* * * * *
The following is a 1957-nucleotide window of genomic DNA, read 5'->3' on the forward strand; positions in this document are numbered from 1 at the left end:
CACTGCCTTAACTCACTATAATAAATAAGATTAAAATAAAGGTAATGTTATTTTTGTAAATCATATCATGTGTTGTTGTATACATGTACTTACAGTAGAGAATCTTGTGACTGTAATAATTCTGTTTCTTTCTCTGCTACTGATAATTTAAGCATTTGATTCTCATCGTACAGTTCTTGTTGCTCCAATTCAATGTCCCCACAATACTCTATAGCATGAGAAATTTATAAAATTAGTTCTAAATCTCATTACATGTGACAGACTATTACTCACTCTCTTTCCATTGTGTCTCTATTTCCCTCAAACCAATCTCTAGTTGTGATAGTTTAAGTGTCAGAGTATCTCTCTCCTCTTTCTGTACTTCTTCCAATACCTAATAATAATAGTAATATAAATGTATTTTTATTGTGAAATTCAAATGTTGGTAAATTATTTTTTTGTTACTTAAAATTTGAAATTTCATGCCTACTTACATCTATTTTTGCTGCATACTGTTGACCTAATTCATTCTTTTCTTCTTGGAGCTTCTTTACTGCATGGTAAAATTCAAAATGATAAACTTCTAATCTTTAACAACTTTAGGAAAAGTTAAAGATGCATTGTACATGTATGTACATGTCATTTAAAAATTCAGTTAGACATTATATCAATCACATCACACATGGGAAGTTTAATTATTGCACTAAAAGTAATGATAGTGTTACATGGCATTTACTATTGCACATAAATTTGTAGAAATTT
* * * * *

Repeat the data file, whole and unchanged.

The following is a 1957-nucleotide window of genomic DNA, read 5'->3' on the forward strand; positions in this document are numbered from 1 at the left end:
CACTGCCTTAACTCACTATAATAAATAAGATTAAAATAAAGGTAATGTTATTTTTGTAAATCATATCATGTGTTGTTGTATACATGTACTTACAGTAGAGAATCTTGTGACTGTAATAATTCTGTTTCTTTCTCTGCTACTGATAATTTAAGCATTTGATTCTCATCGTACAGTTCTTGTTGCTCCAATTCAATGTCCCCACAATACTCTATAGCATGAGAAATTTATAAAATTAGTTCTAAATCTCATTACATGTGACAGACTATTACTCACTCTCTTTCCATTGTGTCTCTATTTCCCTCAAACCAATCTCTAGTTGTGATAGTTTAAGTGTCAGAGTATCTCTCTCCTCTTTCTGTACTTCTTCCAATACCTAATAATAATAGTAATATAAATGTATTTTTATTGTGAAATTCAAATGTTGGTAAATTATTTTTTTGTTACTTAAAATTTGAAATTTCATGCCTACTTACATCTATTTTTGCTGCATACTGTTGACCTAATTCATTCTTTTCTTCTTGGAGCTTCTTTACTGCATGGTAAAATTCAAAATGATAAACTTCTAATCTTTAACAACTTTAGGAAAAGTTAAAGATGCATTGTACATGTATGTACATGTCATTTAAAAATTCAGTTAGACATTATATCAATCACATCACACATGGGAAGTTTAATTATTGCACTAAAAGTAATGATAGTGTTACATGGCATTTACTATTGCACATAAATTTGTAGAAATTT